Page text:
Theory-of-mind engages brain autobiographical memory mechanisms when inferring the mental states of familiar people

Theory of mind refers to one’s ability to infer mental states of other persons (what they think, feel, know and do not know, their intentions etc) that is arguably one of the most fascinating of human cognitive abilities. The constituent processes of theory of mind ability (such as being able to retrieve relevant person-specific information from memory) have remained less well known. Previous neuroimaging studies that have utilized theory-of-mind tasks have reported that there is an overlap between brain regions that are activated during theory-of-mind and autobiographical memory tasks, thus suggesting that one retrieves past personal experiences when inferring mental states of other persons. In contrast, however, brain lesions studies have shown that theory of mind ability is not necessarily disrupted in amnesic patients.

In their recent neuroimaging study, Rabin and Rosenbaum (2012) addressed the question of whether the reliance on autobiographical memory during theory-of-mind tasks depends on whether or not the person about whom inferences are made is personally known. The authors requested healthy volunteers to 1) remember past experiences when presented with personal photos and 2) to imagine experiences of others to photos who were personally familiar vs. 3) unfamiliar. A spatiotemporal partial least squares analysis of the functional magnetic resonance imaging data that were acquired during these tasks revealed neural activation patterns associated with the autobiographical memory, and theory of mind tasks during the personally familiar and unfamiliar conditions.

Interestingly, there was overlap between brain activity patterns in the autobiographical memory condition and in the theory-of-mind condition that involved inference of mental states of personally known others. In contrast, brain regions associated with social semantic memory were activated during inference of mental states of unfamiliar others. Taken together the results of Rabin and Rosenbaum reveal important information about the constituent processes of theory-of-mind ability and the underlying neural mechanisms; it seems that theory-of-mind engages autobiographical memory when personally familiar others are the subjects of mental state inference, and general social semantic memory when the subject of mental state inference is an unknown person.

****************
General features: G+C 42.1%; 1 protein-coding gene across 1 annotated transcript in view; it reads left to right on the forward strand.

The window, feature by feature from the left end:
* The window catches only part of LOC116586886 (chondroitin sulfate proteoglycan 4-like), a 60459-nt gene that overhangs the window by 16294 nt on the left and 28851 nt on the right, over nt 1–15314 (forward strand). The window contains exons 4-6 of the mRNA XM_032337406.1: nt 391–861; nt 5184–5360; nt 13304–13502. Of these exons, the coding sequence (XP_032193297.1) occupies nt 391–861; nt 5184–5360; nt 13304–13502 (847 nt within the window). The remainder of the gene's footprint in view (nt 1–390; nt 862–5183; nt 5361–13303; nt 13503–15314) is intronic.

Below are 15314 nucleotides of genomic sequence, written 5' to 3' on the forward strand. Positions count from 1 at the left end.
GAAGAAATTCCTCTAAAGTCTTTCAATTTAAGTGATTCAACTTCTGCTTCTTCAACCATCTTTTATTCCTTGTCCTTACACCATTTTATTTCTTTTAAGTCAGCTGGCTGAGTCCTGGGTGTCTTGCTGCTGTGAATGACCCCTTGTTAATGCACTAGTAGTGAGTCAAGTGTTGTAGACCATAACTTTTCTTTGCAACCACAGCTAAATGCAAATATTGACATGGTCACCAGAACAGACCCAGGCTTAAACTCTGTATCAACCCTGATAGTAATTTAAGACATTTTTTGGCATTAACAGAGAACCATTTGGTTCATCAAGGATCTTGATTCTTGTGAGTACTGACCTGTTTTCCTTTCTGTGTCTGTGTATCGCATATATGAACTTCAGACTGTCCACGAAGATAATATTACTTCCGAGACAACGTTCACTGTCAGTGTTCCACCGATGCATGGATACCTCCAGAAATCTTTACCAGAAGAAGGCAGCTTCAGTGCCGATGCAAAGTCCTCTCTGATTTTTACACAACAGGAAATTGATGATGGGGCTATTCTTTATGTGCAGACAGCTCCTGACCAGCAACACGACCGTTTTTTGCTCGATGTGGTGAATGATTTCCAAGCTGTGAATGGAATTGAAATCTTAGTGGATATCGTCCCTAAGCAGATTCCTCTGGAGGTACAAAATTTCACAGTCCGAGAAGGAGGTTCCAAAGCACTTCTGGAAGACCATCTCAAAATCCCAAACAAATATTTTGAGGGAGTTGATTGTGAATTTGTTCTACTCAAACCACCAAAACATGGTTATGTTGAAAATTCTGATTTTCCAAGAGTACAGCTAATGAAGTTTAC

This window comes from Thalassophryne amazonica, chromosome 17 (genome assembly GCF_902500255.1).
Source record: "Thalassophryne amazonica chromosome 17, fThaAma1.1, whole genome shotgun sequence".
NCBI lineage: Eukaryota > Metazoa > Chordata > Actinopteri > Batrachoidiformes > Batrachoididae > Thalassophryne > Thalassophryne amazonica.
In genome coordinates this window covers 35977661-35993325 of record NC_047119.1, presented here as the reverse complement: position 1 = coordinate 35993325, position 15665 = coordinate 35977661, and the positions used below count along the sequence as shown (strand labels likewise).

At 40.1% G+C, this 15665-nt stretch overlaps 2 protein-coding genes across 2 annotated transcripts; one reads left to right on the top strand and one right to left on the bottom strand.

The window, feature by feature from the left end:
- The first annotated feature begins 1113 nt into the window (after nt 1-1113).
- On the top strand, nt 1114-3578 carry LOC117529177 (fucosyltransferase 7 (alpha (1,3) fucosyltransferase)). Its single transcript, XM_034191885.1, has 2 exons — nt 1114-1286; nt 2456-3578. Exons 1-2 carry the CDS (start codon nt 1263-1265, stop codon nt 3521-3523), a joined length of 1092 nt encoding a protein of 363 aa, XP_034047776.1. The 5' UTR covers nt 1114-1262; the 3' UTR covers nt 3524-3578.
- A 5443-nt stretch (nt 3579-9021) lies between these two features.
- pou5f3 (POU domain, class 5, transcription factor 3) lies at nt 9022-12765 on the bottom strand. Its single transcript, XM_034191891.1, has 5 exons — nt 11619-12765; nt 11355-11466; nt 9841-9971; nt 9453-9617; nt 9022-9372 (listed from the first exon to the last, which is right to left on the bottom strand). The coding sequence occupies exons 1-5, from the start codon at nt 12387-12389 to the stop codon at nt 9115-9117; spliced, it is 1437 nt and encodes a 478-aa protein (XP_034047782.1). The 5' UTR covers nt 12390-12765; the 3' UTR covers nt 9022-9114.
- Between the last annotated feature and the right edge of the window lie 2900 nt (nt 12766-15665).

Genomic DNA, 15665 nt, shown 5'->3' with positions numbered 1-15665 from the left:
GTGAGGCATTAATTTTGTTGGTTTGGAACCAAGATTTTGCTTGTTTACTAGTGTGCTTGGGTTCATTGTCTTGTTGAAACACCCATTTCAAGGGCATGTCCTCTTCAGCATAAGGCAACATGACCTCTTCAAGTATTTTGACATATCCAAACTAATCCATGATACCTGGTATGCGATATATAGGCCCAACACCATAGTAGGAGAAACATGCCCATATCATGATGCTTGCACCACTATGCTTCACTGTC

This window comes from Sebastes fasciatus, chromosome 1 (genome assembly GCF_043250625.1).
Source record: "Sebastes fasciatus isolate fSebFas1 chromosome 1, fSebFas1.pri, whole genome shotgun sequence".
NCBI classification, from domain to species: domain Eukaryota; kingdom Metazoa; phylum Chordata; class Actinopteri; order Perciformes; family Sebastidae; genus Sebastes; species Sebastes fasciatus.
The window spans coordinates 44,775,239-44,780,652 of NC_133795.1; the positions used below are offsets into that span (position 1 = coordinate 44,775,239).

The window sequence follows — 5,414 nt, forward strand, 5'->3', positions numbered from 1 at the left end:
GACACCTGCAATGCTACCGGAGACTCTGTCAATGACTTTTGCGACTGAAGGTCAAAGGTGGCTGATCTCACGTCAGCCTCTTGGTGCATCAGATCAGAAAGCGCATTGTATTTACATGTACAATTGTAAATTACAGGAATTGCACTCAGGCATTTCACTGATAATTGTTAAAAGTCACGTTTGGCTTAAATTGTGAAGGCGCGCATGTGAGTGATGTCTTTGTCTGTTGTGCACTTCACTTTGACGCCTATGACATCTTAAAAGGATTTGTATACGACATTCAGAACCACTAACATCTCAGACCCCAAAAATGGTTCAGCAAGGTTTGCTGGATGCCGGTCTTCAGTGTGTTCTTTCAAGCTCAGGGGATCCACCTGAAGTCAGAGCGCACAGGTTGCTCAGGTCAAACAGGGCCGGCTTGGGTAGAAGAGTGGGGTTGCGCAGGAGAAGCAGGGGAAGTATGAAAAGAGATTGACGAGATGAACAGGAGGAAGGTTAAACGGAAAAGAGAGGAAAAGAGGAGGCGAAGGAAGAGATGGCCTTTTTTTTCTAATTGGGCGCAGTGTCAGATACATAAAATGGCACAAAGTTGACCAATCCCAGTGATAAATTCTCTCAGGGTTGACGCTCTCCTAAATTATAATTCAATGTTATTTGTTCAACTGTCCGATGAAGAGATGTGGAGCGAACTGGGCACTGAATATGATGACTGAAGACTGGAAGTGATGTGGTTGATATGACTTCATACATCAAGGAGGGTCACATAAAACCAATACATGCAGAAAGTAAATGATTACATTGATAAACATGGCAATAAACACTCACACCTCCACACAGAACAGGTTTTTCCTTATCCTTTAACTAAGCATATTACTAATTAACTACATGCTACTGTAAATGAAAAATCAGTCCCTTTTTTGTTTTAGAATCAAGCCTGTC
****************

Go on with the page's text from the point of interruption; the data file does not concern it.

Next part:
Rabin JS, Rosenbaum RS. Familiarity modulates the functional relationship between theory of mind and autobiographical memory. Neuroimage (2012, available online prior to printed publication). http://dx.doi.org/10.1016/j.neuroimage.2012.05.002


Phase-synchrony metrics allow inspection of inter-subject similarity at high temporal resolution

Recent studies have demonstrated that it is possible to use feature films (see Hasson et al. 2010) and music (Alluri et al. 2012) as highly dynamic naturalistic stimuli in functional magnetic resonance imaging studies. This constitutes a highly significant step forward as it enables one to study cognitive functions that would otherwise be difficult to engage under the neuroimaging laboratory conditions such as emotions, social perception and cognition, and perception of higher-order musical features. Analysis of the resulting highly multidimensional neuroimaging data is not trivial and while functional brain activity under naturalistic viewing conditions has been successfully analyzed by calculating inter-subject correlations of hemodynamic data, inspection of temporal dynamics of inter-subject similarity using inter-subject correlation has been challenging as the correlations have to be calculated over sliding time windows of ~10-20 seconds.

Glerean et al. 2012 show that it is possible to increase temporal resolution by using instantaneous phase synchronization rather than inter-subject correlation as the measure of dynamic (time-varying) functional connectivity. In their study, Glerean et al. applied inter-subject phase-synchrony on a functional magnetic resonance imaging dataset obtained while 12 healthy volunteers watched a feature film. In addition, they compared across-subject similarities of phase-synchrony that take place between brain areas (similarly to the widely used seed-voxel correlation method that also suffers from compromised temporal accuracy), denoting this as seed-based inter-subject phase-synchrony.

The findings of Glerean et al. suggest that the tested phase-synchrony metrics yield results that are consistent with both seed-based correlation and inter-subject correlation methods when inspected over the whole duration of the movie, but provide superior (an order of magnitude better) temporal resolution for estimates of how similarly brains of individual subjects are processing the various features and events of the movie. These results thus provide a significant methodological step forward in making it possible to use highly naturalistic stimuli in neuroimaging studies and remarkably broaden the possibilities of cognitive neuroimaging. The matlab algorithms for calculating the phase-synchrony metrics of functional magnetic resonance imaging data are freely downloadable from http://becs.aalto.fi/bml/software.html


Alluri V, Toiviainen P, Jääskeläinen IP, Glerean E, Sams M, Brattico E.Large-scale brain networks emerge from dynamic processing of musical timbre, key and rhythm. Neuroimage (2012) 59: 3677-3689. http://dx.doi.org/10.1016/j.neuroimage.2011.11.019

Glerean E, Salmi J, Lahnakoski JM, Jääskeläinen IP, Sams M. FMRI phase synchronization as a measure of dynamic functional connectivity. Brain Connectivity (2012) (epublication ahead of print May 4). http://dx.doi.org/10.1089/brain.2011.0068